Support for cardioprotective effects of SGLT2 inhibitors
medwireNews: Patients with type 2 diabetes receiving treatment with sodium-glucose co-transporter-2 (SGLT2) inhibitors have a lower risk for adverse cardiovascular outcomes than those using other glucose-lowering drugs, results from the CVD-REAL Nordic study suggest.
As reported in The Lancet Diabetes & Endocrinology, Johan Bodegård (AstraZeneca Nordic-Baltic, Oslo, Norway) and colleagues analyzed individual patient-level data from almost 100,000 patients with a mean age of 61 years and a cardiovascular disease (CVD) prevalence of 25%, using national registry data from Norway, Sweden, and Denmark.
These countries “have complete population-level registries with full records of disease history and mortality causes,” that can be used “to investigate a broad range of cardiovascular outcomes in real-world settings,” explain Bodegård and team.
Over a mean follow-up of 10.8 months , 0.25% of 22,830 patients receiving treatment with SGLT2 inhibitors died from cardiovascular causes, compared with 0.50% of 68,490 matched participants receiving other glucose-lowering drugs, giving corresponding event rates of 0.27 and 0.53 per 100 patient–years and a significant hazard ratio (HR) of 0.53.
Similarly, patients receiving SGLT2 inhibitors were significantly less likely to experience major adverse cardiovascular events (MACE) – defined as cardiovascular mortality, myocardial infarction, or stroke – than those receiving other glucose-lowering drugs, with rates of 1.48% versus 1.97% and 1.64 versus 2.12 events per 100 patient–years (HR=0.78).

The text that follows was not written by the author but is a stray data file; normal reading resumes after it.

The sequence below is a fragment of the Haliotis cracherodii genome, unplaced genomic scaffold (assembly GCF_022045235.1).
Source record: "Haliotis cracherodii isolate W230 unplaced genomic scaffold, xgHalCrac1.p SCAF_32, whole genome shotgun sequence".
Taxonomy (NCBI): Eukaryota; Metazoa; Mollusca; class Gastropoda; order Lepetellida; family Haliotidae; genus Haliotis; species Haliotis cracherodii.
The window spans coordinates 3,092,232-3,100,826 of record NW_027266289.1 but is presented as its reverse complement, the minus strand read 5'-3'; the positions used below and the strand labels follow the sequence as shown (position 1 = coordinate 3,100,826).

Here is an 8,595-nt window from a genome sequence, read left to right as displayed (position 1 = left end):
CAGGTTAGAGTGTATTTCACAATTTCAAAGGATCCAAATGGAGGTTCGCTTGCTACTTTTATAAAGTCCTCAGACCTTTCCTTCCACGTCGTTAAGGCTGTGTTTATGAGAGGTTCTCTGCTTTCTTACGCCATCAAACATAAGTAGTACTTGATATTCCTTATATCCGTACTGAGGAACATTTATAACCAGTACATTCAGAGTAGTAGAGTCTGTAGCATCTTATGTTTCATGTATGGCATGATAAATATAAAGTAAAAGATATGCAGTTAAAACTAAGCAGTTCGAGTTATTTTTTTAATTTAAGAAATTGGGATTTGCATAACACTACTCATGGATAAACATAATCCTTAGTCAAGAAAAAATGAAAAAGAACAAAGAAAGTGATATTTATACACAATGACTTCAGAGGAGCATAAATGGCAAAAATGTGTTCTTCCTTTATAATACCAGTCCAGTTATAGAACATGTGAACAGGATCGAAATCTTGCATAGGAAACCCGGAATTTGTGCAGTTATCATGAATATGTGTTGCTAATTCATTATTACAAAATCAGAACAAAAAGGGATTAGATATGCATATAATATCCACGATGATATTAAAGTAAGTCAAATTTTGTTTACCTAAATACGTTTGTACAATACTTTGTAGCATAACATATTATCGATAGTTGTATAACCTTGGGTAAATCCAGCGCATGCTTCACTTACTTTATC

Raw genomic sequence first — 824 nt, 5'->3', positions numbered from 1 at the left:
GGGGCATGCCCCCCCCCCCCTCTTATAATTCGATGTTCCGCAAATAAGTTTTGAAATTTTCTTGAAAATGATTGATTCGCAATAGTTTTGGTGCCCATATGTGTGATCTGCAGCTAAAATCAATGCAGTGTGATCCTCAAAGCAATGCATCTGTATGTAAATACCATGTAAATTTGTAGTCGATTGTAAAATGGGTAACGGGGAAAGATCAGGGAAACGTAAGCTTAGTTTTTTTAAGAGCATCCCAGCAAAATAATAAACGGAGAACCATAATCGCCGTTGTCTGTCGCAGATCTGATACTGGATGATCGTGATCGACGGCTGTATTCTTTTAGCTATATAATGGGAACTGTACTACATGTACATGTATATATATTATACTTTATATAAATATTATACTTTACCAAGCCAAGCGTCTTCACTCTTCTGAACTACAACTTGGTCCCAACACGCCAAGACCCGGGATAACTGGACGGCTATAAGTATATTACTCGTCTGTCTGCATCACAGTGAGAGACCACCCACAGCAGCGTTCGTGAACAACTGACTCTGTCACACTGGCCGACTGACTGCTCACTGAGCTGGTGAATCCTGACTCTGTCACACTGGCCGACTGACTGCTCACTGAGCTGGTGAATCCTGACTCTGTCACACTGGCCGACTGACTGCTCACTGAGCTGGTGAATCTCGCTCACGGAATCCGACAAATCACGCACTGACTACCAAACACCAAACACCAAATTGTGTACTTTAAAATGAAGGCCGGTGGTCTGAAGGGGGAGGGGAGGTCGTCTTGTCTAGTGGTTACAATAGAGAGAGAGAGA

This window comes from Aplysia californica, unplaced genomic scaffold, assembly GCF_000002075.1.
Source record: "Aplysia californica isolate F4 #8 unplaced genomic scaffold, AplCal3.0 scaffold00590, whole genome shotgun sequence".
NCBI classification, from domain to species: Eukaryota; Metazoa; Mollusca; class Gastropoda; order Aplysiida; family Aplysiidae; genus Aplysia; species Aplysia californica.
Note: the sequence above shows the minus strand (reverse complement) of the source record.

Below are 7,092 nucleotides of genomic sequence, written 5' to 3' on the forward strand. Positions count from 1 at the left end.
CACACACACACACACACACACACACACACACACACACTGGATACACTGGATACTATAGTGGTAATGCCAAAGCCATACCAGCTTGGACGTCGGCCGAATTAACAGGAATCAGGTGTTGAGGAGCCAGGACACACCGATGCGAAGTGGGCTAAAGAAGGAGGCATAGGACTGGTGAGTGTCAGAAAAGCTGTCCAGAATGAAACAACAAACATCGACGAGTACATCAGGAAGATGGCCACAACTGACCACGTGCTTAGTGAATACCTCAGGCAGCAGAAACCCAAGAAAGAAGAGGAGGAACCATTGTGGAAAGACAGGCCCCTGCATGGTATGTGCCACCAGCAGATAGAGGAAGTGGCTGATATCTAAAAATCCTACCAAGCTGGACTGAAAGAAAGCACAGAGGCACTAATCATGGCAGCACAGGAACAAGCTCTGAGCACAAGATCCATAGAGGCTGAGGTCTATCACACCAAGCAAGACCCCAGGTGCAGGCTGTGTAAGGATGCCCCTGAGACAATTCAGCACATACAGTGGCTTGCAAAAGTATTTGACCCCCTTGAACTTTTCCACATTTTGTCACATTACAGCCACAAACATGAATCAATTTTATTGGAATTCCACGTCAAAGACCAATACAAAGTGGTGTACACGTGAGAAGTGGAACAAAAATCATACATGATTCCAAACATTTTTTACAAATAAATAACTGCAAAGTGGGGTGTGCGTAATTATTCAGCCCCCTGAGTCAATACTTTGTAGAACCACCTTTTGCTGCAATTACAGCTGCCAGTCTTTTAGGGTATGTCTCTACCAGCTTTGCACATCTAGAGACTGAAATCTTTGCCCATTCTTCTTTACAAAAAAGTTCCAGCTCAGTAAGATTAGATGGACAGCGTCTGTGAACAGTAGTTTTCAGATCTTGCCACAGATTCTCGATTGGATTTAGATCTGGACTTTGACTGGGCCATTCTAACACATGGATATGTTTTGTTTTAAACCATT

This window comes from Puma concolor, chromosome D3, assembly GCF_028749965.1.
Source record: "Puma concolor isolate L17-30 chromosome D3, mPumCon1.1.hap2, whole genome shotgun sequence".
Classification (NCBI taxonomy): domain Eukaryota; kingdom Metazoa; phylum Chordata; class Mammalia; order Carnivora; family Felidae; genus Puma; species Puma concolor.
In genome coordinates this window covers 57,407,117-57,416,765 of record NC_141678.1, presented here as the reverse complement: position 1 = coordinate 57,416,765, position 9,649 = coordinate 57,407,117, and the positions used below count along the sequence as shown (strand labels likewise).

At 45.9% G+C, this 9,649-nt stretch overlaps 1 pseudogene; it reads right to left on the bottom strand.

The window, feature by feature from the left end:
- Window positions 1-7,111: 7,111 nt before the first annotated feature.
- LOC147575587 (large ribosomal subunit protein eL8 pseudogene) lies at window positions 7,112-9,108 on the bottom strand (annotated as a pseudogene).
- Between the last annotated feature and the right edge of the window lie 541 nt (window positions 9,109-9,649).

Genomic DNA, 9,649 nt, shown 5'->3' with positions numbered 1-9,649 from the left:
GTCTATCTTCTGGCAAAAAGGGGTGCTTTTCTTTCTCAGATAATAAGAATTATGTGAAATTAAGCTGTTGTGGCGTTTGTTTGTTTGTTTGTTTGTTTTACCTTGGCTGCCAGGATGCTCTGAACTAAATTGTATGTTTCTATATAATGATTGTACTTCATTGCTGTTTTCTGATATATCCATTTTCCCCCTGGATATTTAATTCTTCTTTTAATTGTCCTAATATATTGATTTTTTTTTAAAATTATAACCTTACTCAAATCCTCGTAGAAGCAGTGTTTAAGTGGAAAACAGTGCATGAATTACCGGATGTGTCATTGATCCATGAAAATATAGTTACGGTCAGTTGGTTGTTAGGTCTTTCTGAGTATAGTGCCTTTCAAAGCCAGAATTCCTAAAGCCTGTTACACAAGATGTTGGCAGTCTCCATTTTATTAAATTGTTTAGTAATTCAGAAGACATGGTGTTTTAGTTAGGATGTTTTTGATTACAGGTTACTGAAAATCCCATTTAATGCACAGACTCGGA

“The present data extend the results of [the EMPA-REG OUTCOME and CANVAS trials] to the SGLT2 inhibitor drug class and to a real-world clinical setting in an unselected type 2 diabetes population with a broad cardiovascular risk profile,” say the study authors.
However, they caution that because “dapagliflozin was much more widely used than other SGLT2 inhibitor drugs” in the study, accounting for more than 90% of the SGLT2 inhibitor exposure time, “potential differences between different SGLT2 inhibitors could not be assessed.”
The author of an accompanying comment, David Fitchett (St Michael’s Hospital, Toronto, Ontario, Canada), agreed with Bodegard and team, and noted that “the results must be considered within the limitations of observational studies,” but he believes that the reductions in adverse cardiovascular outcomes were “impressive,” and provide “some additional support for a class effect for SGLT2 inhibitors.”
An additional study by the CVD-REAL Nordic team, published in Diabetes, Obesity and Metabolism, provided further evidence for the cardioprotective effects of SGLT2 inhibitors. In this study, Frederik Persson (Steno Diabetes Center Copenhagen, Denmark) and colleagues compared dapagliflozin with dipeptidyl peptidase (DPP)‐4 inhibitors, “a specific and clinical[ly] relevant treatment strategy.”
The team found that 10,227 type 2 diabetes patients treated with dapagliflozin had a significantly lower risk for MACE, heart failure, and all-cause mortality than the 30,681 participants receiving DPP‐4 inhibitors over a mean follow-up of 0.95 years, with corresponding HRs of 0.79, 0.62, and 0.44.
“As evidence-based treatment of heart failure in [type 2 diabetes] is currently lacking, these new findings might be of particular clinical importance while waiting for results from ongoing randomized mechanistic and outcome trials of dapagliflozin,” write Persson and colleagues.
Nevertheless, the authors of both CVD-REAL Nordic studies emphasize that randomized trial results are required to validate their findings.
And David Fitchett concludes: “Only with the results of the DECLARE-TIMI 58 study, due in 2019, will we have definitive evidence for the cardiovascular benefit and safety of dapagliflozin.”
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